You’ve probably seen sideways carat symbols in math, economics, physics, or other topics that need computations. What do they mean, exactly? Inequalities are represented by these small signs. The most noticeable feature of them, however, is that students have difficulty remembering them because they look to be quite similar. Equality symbols are particularly essential since they aid in the demonstration of the relationship between equations and numbers.

In this post, we’ll delve deeper into the greater than less than indicators to help you understand how they function and remember them.

What Do the Symbols Greater and Less Than Mean?

The two symbols are used to compare two objects. The inequality signs do not aid in the solution of math problems (you do not get a distinct answer). Rather, they demonstrate the relationship between two numbers by stating whether one is greater or less. When the larger than or less than signs are employed, you may be sure that the numbers being considered are not equal. We will use a chart to demonstrate the inequality symbols. Take a peek at:

Symbol Meaning of Symbol

This sign denotes that something is less than. It signifies that the number on the left is lower than the number on the right. For instance, 45.

> This sign denotes that something is greater than something else. It indicates that the number on the left is greater than the number on the right. Here’s an illustration: 10>9.

≤

This sign indicates that the specified number is less than or equal to the number on the left. Let’s have a look at an example: 4 or 5 4.

≥

This symbol signifies that the right-hand number is larger than or equal to the left-hand number. 5 or 6 as an example.

≠

This symbol merely denotes that something isn’t equal. The number on the left is not the same as the number on the right. 4 5 is a good example.

The Key to Recalling Greater Than And Less Than Symbols

We’ll move on to the ways for remembering less than greater than or equal to signs now that we’ve proven what they mean.

- Using the alligator technique

This is one of the suggested methods for remembering less than and greater than symbols. Simply interpret the symbols as alligators, with the numbers on either side representing fish counts. Because the alligator seeks to devour fish at all times, the number of fish in its mouth is constantly more than.

The alligator’s mouth is open towards the five in the example above. As a result, five is higher than four. The method can also assist you in determining the other number. When five is higher than four, four must be less than five.

Consider the number five to be the mouth of a little alligator poised to catch and eat some fish. The mouth is pointing towards the number eight, implying that eight is greater than five. The symbol will always indicate the relationship between the two numbers. As a result, if eight is greater than five, five is also less than eight.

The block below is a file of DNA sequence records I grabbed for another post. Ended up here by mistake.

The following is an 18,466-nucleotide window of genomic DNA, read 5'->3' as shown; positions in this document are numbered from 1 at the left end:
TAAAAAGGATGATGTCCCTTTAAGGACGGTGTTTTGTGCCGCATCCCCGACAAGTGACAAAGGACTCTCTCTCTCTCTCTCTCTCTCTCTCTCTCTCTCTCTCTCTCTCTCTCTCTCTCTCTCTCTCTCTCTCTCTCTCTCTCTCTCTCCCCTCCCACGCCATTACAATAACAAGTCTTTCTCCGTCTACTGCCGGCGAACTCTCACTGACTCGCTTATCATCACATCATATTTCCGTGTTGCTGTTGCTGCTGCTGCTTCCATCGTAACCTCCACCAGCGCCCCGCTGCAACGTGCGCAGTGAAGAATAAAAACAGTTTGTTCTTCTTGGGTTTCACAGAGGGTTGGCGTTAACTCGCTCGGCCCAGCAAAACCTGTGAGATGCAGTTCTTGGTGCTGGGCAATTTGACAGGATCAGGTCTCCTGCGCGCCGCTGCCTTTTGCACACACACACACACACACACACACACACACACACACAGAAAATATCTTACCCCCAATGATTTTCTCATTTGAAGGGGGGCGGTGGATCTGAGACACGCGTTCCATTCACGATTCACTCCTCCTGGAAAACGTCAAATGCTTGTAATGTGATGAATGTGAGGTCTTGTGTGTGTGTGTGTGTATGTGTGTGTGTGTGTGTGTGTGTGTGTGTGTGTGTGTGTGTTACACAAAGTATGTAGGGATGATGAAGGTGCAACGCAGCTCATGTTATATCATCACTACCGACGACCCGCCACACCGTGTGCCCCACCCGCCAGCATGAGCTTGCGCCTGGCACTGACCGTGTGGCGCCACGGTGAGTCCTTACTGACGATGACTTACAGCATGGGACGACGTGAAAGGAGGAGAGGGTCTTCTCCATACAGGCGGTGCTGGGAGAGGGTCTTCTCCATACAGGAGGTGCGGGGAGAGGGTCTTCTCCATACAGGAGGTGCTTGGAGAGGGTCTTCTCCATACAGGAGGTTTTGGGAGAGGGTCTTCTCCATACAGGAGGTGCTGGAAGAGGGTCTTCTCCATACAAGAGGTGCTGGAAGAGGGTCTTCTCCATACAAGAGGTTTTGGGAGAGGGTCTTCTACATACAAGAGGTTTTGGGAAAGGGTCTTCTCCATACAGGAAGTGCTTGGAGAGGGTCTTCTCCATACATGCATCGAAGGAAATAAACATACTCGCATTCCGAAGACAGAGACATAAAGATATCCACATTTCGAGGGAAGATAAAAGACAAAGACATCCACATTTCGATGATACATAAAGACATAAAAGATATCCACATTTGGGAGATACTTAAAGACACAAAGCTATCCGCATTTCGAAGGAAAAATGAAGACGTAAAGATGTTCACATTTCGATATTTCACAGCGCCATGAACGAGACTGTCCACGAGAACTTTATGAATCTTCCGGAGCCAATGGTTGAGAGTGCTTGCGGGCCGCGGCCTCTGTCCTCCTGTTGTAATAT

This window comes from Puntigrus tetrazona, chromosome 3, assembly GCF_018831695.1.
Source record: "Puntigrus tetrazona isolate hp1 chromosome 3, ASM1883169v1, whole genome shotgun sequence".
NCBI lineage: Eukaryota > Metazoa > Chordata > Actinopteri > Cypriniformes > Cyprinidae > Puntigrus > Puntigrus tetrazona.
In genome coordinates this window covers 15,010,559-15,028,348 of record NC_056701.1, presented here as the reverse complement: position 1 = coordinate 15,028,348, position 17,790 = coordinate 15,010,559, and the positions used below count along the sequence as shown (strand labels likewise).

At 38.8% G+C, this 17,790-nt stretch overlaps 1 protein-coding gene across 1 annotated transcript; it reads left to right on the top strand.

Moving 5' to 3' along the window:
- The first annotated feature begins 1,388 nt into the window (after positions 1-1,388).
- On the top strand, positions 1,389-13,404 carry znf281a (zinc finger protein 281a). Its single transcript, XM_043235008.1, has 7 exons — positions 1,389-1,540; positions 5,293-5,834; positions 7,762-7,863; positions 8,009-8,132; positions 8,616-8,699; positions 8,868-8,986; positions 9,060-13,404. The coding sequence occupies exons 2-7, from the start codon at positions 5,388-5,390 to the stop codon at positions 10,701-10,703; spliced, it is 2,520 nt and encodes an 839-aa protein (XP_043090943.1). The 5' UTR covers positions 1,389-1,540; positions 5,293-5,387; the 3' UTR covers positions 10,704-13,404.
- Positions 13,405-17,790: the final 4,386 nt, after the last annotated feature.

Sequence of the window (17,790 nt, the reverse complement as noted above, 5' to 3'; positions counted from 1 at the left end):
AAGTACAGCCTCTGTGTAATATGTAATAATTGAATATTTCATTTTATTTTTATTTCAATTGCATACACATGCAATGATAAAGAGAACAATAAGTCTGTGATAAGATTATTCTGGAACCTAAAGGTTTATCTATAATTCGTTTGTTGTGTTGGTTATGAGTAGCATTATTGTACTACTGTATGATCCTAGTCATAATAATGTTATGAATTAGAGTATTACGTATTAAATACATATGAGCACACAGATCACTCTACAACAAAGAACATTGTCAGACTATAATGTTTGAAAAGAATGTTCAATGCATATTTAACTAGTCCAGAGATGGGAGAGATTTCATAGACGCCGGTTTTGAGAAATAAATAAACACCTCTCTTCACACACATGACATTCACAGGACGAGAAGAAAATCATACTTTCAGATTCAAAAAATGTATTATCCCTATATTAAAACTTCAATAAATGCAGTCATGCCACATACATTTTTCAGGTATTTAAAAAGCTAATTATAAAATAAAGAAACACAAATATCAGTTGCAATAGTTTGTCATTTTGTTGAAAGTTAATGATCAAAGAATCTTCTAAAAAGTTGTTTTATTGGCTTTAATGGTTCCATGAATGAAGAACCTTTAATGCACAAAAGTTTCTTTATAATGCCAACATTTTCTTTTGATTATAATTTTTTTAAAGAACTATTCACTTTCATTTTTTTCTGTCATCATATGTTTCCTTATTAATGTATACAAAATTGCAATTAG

Be inventive if you want to recall more than just signs. Customize the alligator to your liking. Add some eyes, for example, to show which way the alligator is facing.

- The L-Sign approach

What do you get if you take the less sign and rotate it a little? A letter L. This is a simple trick: merely convince your mind that the less than symbol starts with the letter L. As a result, the symbol that resembles a L should denote less than. Because > does not seem like an L, it cannot be less than. Simple tilting, on the other hand, will result in an L. As a result, it’s the minus symbol.

- Keeping the equal sign in mind

Things will start to become easier once you’ve comprehended the ideas of the L technique and the Alligator approach. The equal to, less than, and equal to signs are simply marked with a half equal sign symbol. Take the numbers 5 or 6 as an example. There is a bigger sign in this equation, but it also has a half equal sign. As a result, either five or six are greater than or equal to two.

It will also be true if you put it the other way around. The scenario, on the other hand, will be less than or equal to a relationship type.

It’s even easier to remember the “does not equal sign” while you’re using it. You simply double-check the crossed equal sign. Consider the following example: 2 4. It simply indicates that two does not equal four in this circumstance. The left-hand number is not the same as the right-hand number.

When working with less than and greater than indications, there are a few tricks to keep in mind.

Many inequalities, in particular, might be difficult to solve because they do not have a simple solution. As a result, you’ll find it easier to work with them if you keep the following in mind:

- Inequalities are used to show how things are connected.

- Always isolate the variables you’re dealing with to determine which is bigger than, less than, equal to, or not equal to the others.

- When negative numbers are used, the consequence is that the greater or less signs are changed.

- Avoid multiplying or dividing by a variable in most circumstances.

You now know both less and more than the sign… So, what’s next?

We’ve shown less than and larger than indicators in this post. The next step is to put them into practice in your studies. Identify the indicators and fix any difficulties that arise. Isn’t it supposed to be simple? If you still find it difficult, don’t waste time thinking that homework is too difficult for you and should be prohibited – it’s time to get professional writing assistance.

Consider working with experienced writers because they are familiar with all aspects of mathematics and are eager to assist. They can assist you with a wide range of assignments, including math papers, geography term papers, legal essays, coursework, and any other form of assignment.